China's J-20 Stealth Fighter Might Have a 'Secret Weapon'

June 16, 2021 Topic: J-20 Stealth Fighter Blog Brand: The Buzz Tags: J-20ChinaMilitaryStealth Fighter

China's J-20 Stealth Fighter Might Have a 'Secret Weapon'

One of the first test pilots to operate the J-20 fifth-generation aircraft said it could be upgraded with a 2D thrust vectoring nozzle for its engine.


Few pilots have had an opportunity to fly China's new J-20 "Mighty Dragon" aircraft, but one of the first test pilots to operate the fifth-generation aircraft said it could be upgraded with a 2D thrust vectoring nozzle for its engine. It is a significant feature that isn't as widely touted as the armament and engines, but the addition of such would provide enhanced maneuverability and even greater stealth capability.

According to a report from Global Times, the 2D thrust vectoring nozzle could also enable the J-20 to surpass its U.S. counterpart, the Lockheed Martin F-22 Raptor.


Li Gang, the Chinese test pilot who first took the controls of the J-20 Mighty Dragon, was asked this month during an interview with the Hong Kong-based Phoenix TV, about his expectations on the future development of the fighter aircraft's thrust vector control capability. Li responded that the aircraft would soon be equipped with engines with 2D thrust vectoring nozzles.

Currently, all of the J-20 Mighty Dragons that are in service with the People's Liberation Army Air Force (PLAAF) utilize circular nozzles that lack thrust vector control capability. Global Times cited commentary from Fu Qianshao, a Chinese military aviation expert, who said the addition of the thrust vector control could provide great maneuverability while 2D nozzles could also enhance the stealth capabilities of the fighter.

The F-22 Raptor uses a 2D thrust vectoring nozzle.

Degrees of Freedom

All aircraft have three "degrees of freedom" in aerodynamic maneuverability and this includes pitch, yaw, and roll. The number of "dimensions" of thrust vectoring in turn relates to how many degrees of freedom can be manipulated using only the vectored engine thrust.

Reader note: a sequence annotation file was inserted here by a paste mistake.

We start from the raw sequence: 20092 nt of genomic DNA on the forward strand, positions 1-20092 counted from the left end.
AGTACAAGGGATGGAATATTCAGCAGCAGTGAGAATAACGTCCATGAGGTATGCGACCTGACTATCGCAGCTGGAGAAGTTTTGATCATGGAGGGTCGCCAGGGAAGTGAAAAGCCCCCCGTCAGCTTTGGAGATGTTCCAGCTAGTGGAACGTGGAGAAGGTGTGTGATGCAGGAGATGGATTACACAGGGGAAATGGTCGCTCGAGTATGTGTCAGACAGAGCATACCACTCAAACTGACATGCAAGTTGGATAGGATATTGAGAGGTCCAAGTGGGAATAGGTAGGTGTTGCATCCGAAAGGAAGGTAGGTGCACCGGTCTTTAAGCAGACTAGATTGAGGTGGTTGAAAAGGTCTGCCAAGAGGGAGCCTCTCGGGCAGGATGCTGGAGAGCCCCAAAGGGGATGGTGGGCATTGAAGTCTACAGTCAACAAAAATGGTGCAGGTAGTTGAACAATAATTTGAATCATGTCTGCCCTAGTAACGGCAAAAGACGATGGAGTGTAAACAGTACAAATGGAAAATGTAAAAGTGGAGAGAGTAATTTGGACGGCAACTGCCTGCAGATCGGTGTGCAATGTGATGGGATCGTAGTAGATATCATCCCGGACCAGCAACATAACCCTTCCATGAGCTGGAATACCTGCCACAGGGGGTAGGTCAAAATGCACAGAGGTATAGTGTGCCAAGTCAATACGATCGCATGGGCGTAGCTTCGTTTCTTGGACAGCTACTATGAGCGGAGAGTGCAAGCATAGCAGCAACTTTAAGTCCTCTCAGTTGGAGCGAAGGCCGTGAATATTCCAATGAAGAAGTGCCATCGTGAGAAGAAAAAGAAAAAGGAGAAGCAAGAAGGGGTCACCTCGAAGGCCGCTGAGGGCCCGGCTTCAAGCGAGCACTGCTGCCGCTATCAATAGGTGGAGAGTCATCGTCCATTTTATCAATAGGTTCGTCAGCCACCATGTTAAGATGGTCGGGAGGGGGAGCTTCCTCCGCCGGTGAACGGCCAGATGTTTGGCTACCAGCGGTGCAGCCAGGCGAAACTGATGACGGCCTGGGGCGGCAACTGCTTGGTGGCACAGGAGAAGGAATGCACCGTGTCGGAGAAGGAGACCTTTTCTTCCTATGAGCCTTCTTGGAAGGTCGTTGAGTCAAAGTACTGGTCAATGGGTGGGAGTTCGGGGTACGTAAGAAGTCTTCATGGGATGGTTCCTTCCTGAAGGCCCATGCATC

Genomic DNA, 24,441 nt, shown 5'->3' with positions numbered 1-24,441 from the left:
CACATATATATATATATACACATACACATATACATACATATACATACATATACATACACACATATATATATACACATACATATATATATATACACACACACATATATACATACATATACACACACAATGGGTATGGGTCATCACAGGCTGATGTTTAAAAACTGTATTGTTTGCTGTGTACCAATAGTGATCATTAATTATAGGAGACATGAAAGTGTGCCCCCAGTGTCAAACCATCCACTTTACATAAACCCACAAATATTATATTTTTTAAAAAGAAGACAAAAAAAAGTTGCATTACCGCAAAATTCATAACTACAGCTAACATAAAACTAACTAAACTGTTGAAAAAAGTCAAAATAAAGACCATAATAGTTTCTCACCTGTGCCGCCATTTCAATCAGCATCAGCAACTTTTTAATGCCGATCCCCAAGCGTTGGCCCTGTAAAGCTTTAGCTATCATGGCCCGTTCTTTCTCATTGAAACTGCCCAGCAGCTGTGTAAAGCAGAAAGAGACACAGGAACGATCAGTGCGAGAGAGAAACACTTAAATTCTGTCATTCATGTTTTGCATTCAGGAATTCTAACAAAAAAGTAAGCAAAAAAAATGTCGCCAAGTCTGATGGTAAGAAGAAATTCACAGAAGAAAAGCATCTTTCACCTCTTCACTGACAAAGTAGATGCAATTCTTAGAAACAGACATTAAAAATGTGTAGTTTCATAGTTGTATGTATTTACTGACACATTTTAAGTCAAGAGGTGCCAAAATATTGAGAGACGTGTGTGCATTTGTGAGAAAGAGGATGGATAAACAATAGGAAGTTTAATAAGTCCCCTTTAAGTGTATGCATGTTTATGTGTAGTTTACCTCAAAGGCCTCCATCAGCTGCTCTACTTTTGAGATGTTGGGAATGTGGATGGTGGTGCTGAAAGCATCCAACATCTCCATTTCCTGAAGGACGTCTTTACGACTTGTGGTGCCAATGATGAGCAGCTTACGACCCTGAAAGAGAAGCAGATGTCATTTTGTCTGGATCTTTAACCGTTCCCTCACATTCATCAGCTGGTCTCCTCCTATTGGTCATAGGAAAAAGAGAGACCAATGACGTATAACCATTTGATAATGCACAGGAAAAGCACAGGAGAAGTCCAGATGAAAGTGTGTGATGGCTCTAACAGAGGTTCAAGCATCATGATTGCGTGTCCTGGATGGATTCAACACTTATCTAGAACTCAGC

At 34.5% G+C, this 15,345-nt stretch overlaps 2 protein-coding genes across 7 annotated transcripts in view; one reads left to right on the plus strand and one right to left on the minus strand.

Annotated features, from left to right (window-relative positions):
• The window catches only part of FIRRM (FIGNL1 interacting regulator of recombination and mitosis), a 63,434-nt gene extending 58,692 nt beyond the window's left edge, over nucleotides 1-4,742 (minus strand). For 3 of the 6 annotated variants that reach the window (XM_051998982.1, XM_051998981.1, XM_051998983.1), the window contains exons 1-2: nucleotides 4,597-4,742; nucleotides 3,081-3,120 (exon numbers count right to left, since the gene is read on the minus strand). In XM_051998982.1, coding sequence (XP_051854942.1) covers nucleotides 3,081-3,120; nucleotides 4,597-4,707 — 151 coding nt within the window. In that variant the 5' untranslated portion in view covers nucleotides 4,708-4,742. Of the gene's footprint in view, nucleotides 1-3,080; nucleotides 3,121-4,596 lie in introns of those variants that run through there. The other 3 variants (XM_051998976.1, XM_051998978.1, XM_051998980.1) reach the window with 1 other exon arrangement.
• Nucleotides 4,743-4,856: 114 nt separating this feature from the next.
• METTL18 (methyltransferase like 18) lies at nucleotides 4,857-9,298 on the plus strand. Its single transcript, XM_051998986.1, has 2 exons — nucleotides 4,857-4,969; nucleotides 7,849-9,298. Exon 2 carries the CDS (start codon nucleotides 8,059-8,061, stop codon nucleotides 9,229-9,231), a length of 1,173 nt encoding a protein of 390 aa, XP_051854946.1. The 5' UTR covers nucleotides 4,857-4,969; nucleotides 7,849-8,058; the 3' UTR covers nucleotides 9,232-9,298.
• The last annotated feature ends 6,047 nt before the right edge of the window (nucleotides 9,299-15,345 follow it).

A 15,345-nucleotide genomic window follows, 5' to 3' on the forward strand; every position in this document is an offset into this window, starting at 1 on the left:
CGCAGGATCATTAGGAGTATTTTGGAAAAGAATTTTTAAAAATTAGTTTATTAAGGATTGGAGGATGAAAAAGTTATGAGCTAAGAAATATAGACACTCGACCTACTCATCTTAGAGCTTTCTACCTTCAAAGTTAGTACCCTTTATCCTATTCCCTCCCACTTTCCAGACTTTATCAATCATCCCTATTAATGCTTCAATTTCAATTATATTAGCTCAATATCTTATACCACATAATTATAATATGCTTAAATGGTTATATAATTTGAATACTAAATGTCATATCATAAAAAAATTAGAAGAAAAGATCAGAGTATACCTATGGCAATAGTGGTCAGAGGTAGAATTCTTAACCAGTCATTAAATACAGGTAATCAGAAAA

As a result, 2D vectoring control over two degrees of freedom – typically pitch plus either roll or yaw, whereas 3D controls all three. The difference between 2D and 3D is then the number of degrees of freedom that can be controlled using thrust vectoring.

Fu explained that 2D nozzles are rectangular and 3D nozzles are circular, meaning that 2D nozzles have better radar and infrared stealth capabilities than the 3D nozzles.

While 3D nozzles are often believed to be capable of providing more thrust angles than 2D nozzles, as F-22's 2D nozzles can only move vertically – Fu said this is a common misunderstanding of how these work in practice. The 2D nozzles can also move horizontally to provide horizontal thrust, but such designs can add to the development costs.

In the Phoenix TV report, test pilot Li also said that he expects the J-20 Mighty Dragon's thrust vectoring nozzles will be able to move vertically like those on the Lockheed Martin F-22 Raptor, but also hoped that future nozzles could move horizontally, which could give the PLAAF's fighters an edge.

At the Airshow China 2018, Yang Wei, chief designer of the J-20 hinted that the aircraft may already have thrust vectoring-capable engines. "You asked about when, but how do you know it hasn't?"

Peter Suciu is a Michigan-based writer who has contributed to more than four dozen magazines, newspapers and websites. He regularly writes about military small arms, and is the author of several books on military headgear including A Gallery of Military Headdress, which is available on